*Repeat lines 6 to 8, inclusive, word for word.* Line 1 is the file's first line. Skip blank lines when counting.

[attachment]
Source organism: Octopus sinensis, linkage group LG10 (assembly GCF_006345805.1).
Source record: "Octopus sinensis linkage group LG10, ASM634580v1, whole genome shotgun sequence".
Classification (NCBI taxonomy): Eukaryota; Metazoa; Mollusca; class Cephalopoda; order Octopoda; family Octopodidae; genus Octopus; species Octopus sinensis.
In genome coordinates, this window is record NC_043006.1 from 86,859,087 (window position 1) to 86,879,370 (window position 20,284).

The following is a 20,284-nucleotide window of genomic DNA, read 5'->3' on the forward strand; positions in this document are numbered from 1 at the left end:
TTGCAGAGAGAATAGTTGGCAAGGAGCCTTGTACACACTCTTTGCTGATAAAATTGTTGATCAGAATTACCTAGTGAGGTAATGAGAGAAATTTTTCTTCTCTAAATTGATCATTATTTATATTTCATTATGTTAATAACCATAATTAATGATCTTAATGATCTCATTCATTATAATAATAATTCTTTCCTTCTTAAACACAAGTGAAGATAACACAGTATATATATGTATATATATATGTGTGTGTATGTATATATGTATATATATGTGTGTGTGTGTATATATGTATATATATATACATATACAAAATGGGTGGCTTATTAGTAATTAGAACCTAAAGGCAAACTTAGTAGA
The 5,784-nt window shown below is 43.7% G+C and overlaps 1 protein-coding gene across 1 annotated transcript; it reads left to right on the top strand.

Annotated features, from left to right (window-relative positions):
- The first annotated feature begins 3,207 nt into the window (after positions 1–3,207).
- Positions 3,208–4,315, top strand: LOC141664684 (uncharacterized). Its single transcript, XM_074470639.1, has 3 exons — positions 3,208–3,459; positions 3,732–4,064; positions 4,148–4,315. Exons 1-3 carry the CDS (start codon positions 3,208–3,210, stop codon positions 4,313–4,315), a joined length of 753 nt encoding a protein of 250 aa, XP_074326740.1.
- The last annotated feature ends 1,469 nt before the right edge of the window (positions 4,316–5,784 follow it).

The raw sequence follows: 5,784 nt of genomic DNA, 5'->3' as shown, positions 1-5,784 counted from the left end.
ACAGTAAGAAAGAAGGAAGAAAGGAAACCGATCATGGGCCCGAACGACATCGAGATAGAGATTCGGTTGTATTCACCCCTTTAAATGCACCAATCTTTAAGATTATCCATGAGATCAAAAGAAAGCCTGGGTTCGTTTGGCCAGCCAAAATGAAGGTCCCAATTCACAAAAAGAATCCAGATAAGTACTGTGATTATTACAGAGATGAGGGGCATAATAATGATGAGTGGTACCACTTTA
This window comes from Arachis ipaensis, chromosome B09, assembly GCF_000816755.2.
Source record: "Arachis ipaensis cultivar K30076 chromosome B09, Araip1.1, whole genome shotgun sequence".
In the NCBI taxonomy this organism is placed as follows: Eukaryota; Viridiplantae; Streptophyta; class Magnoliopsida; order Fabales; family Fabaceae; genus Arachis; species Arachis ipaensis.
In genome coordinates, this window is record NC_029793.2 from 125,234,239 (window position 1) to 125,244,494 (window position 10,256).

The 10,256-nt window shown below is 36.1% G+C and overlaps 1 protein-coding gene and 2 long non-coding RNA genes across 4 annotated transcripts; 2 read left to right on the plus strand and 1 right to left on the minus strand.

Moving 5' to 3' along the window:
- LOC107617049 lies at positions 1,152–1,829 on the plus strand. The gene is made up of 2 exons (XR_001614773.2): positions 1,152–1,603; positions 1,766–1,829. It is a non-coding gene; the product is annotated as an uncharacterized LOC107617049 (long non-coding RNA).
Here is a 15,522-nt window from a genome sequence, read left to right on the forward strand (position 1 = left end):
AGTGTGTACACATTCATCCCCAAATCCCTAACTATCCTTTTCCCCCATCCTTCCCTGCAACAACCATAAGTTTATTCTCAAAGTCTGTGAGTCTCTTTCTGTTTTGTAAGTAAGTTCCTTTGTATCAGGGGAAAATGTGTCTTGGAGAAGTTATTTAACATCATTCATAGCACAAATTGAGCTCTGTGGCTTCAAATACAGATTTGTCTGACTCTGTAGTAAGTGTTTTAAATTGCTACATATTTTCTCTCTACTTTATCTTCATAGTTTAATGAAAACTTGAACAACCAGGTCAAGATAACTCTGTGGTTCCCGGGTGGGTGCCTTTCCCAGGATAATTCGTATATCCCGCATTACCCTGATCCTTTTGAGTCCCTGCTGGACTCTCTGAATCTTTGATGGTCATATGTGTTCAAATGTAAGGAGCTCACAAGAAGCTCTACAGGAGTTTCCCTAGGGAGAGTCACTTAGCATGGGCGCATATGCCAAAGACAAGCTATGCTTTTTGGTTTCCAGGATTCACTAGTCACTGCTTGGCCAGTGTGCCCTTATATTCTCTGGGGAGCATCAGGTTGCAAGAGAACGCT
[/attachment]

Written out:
TTGCAGAGAGAATAGTTGGCAAGGAGCCTTGTACACACTCTTTGCTGATAAAATTGTTGATCAGAATTACCTAGTGAGGTAATGAGAGAAATTTTTCTTCTCTAAATTGATCATTATTTATATTTCATTATGTTAATAACCATAATTAATGATCTTAATGATCTCATTCATTATAATAATAATTCTTTCCTTCTTAAACACAAGTGAAGATAACACAGTATATATATGTATATATATATGTGTGTGTATGTATATATGTATATATATGTGTGTGTGTGTATATATGTATATATATATACATATACAAAATGGGTGGCTTATTAGTAATTAGAACCTAAAGGCAAACTTAGTAGA
The 5,784-nt window shown below is 43.7% G+C and overlaps 1 protein-coding gene across 1 annotated transcript; it reads left to right on the top strand.

Annotated features, from left to right (window-relative positions):